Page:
The following is the main part of a blog post we just published at Apollo Research. Our main goal with the post is to clarify the concept of deceptive alignment and distinguish it from strategic deception. Furthermore, we want these concepts to become accessible to a non-technical audience such that it is easier for e.g. the general public and policymakers to understand what we're worried about. Feedback is appreciated. For additional sections and appendices, see the full post.
We would like to thank Fabien Roger and Owain Evans for comments on a draft of this post.
We want AI to always be honest and truthful with us, i.e. we want to prevent situations where the AI model is deceptive about its intentions to its designers or users. Scenarios in which AI models are strategically deceptive could be catastrophic for humanity, e.g. because it could allow AIs that don’t have our best interest in mind to get into positions of significant power such as by being deployed in high-stakes settings. Thus, we believe it’s crucial to have a clear and comprehensible understanding of AI deception.
In this article, we will describe the concepts of strategic deception and deceptive alignment in detail. In future articles, we will discuss why a model might become deceptive in the first place and how we could evaluate that. Note that we deviate slightly from the definition of deceptive alignment as presented in (Hubinger et al., 2019) for reasons explained in Appendix A.
A colloquial definition of deception is broad and vague. It includes individuals who are sometimes lying, cheating, exaggerating their accomplishments, gaslighting others, and more. We think it would be bad if AIs were to show these traits but we think it would not necessarily be catastrophic.
Thus, we want to distinguish this colloquial definition of deception from strategic deception (SD) and deceptive alignment (DA) which are narrower concepts but, in our opinion, much more likely to lead to catastrophic consequences because the model acts in a more goal-directed manner for SD and DA. We also define what we mean by Alignment, as this affects which cases should and shouldn’t be considered deceptive alignment.
For our definitions of deceptive alignment, the concept of “goals” in AIs is important but there is disagreement about what it refers to. For example, if an LLM is prompted to solve a problem, does it have the goal to solve that problem? We would argue that the highest-level goals of the model that are stable across contexts are the ones that matter. In current user-facing LLMs like ChatGPT or Claude, the closest approximation to goals may be being helpful, harmless, and honest. In-context goals can be used to study goal-directed behavior in LLMs but are not what we’re primarily interested in.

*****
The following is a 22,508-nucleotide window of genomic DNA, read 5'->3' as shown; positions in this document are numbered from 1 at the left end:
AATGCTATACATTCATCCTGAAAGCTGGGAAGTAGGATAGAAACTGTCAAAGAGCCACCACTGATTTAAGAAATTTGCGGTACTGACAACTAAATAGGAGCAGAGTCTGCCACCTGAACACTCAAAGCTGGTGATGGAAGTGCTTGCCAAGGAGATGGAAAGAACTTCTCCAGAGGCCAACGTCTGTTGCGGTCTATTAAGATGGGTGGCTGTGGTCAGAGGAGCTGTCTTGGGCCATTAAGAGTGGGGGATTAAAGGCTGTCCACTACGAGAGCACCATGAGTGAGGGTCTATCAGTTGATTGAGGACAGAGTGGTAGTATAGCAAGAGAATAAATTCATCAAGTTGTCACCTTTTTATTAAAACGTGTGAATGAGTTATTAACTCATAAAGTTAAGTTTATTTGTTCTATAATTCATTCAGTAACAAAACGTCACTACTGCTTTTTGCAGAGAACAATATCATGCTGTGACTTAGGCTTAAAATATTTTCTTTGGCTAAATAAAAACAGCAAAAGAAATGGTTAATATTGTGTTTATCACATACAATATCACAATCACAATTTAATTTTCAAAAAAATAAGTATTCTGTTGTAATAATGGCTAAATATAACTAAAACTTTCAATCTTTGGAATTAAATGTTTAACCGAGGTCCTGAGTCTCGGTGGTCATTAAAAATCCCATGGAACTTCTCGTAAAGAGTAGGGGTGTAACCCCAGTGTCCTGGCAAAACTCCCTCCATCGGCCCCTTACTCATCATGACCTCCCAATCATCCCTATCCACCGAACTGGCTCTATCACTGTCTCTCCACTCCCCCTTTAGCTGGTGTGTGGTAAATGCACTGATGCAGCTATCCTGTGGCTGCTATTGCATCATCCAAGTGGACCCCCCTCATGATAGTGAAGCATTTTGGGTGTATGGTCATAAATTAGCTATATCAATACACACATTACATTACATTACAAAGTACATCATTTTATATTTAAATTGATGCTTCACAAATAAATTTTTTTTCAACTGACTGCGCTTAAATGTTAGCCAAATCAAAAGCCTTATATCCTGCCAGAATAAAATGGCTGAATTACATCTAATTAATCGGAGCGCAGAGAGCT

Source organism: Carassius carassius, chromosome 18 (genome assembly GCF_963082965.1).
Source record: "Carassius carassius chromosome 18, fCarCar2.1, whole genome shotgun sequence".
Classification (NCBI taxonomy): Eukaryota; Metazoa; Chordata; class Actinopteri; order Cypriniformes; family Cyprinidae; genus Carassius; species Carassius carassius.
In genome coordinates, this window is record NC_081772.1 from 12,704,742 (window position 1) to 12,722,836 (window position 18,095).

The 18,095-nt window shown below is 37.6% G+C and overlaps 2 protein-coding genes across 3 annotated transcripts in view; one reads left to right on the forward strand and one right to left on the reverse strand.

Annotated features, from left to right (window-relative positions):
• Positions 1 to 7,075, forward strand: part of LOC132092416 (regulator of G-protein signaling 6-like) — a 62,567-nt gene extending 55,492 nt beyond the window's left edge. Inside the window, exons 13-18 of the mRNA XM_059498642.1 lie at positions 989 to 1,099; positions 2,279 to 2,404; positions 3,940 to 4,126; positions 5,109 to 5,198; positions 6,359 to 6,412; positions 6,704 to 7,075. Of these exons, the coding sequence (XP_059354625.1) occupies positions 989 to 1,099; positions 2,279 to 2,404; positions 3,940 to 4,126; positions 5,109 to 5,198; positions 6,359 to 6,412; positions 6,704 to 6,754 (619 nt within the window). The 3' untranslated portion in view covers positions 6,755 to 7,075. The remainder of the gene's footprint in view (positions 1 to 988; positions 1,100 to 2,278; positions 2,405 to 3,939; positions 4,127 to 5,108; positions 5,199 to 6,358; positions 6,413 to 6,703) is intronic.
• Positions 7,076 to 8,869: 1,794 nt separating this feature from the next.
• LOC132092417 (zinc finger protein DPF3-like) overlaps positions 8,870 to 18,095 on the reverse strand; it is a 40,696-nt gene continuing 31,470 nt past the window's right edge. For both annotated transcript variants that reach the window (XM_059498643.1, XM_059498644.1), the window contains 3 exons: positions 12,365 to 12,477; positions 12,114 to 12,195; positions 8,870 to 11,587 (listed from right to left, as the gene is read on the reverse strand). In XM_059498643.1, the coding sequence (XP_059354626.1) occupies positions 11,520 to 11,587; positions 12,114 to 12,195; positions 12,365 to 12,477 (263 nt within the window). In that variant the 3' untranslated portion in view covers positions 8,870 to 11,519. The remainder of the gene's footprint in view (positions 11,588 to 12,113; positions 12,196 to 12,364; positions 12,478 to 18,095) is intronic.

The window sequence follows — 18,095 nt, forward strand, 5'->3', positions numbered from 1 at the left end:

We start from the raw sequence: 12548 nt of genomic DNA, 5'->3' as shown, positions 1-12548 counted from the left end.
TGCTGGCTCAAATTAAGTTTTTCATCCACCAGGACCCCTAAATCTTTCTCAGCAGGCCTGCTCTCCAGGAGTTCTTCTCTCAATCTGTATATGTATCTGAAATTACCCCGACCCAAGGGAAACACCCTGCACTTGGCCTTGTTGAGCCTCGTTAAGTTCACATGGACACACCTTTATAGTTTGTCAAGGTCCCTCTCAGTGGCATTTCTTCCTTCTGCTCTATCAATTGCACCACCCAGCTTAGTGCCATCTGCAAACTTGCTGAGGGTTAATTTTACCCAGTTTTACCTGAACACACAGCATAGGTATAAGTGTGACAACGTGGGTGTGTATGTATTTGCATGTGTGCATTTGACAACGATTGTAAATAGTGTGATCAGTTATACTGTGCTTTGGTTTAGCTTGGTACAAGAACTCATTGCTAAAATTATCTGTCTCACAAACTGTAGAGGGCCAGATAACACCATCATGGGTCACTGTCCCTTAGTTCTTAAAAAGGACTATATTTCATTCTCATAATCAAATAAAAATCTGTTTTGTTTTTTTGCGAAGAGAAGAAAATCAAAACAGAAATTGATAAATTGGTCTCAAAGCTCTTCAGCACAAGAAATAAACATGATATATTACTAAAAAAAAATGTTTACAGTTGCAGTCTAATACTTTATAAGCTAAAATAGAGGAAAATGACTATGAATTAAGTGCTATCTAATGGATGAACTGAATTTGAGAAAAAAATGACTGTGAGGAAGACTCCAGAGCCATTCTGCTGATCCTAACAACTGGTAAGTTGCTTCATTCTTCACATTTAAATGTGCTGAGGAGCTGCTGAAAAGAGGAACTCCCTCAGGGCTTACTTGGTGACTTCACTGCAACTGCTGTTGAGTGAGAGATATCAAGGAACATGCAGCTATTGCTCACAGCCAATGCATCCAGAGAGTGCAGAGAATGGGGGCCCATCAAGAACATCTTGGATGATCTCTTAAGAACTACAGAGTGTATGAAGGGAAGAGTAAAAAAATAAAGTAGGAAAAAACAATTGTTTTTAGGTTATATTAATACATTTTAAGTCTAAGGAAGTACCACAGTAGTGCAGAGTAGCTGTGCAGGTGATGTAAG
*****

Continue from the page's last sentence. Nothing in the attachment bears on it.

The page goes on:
A model may not have one coherent goal, e.g. it could have a number of incoherent contextually activated preferences (see e.g. Turner & Pope, 2022). In that case, we would say that a model is deceptively aligned for a particular contextually activated preference if it robustly shows deceptive behavior for that preference.
Attempting to systematically cause a false belief in another entity in order to accomplish some outcome.
This definition, sometimes also called instrumental deception, is adapted from Ward et al., 2023 and Park et al., 2023). Any entity that can be said to have beliefs may be the target of strategic deception, including (groups of) AIs or individuals. The strategic component of SD means that the offending entity is acting in a targeted, goal-directed rather than random manner. For example, the more consistent and well-planned the deception is, the more strategic it is. Thus, strategic deception is on a spectrum and not binary – some actors can act more strategically deceptive than others and with higher frequency.
Some clarifying examples:
An AI is Aligned when its goals match those intended or endorsed by its designers.
We call the entity responsible for the AI’s goal-shaping process the designer. At present, the designers are typically the organizations and groups responsible for training, fine-tuning, setting system prompts, scaffolding, and more.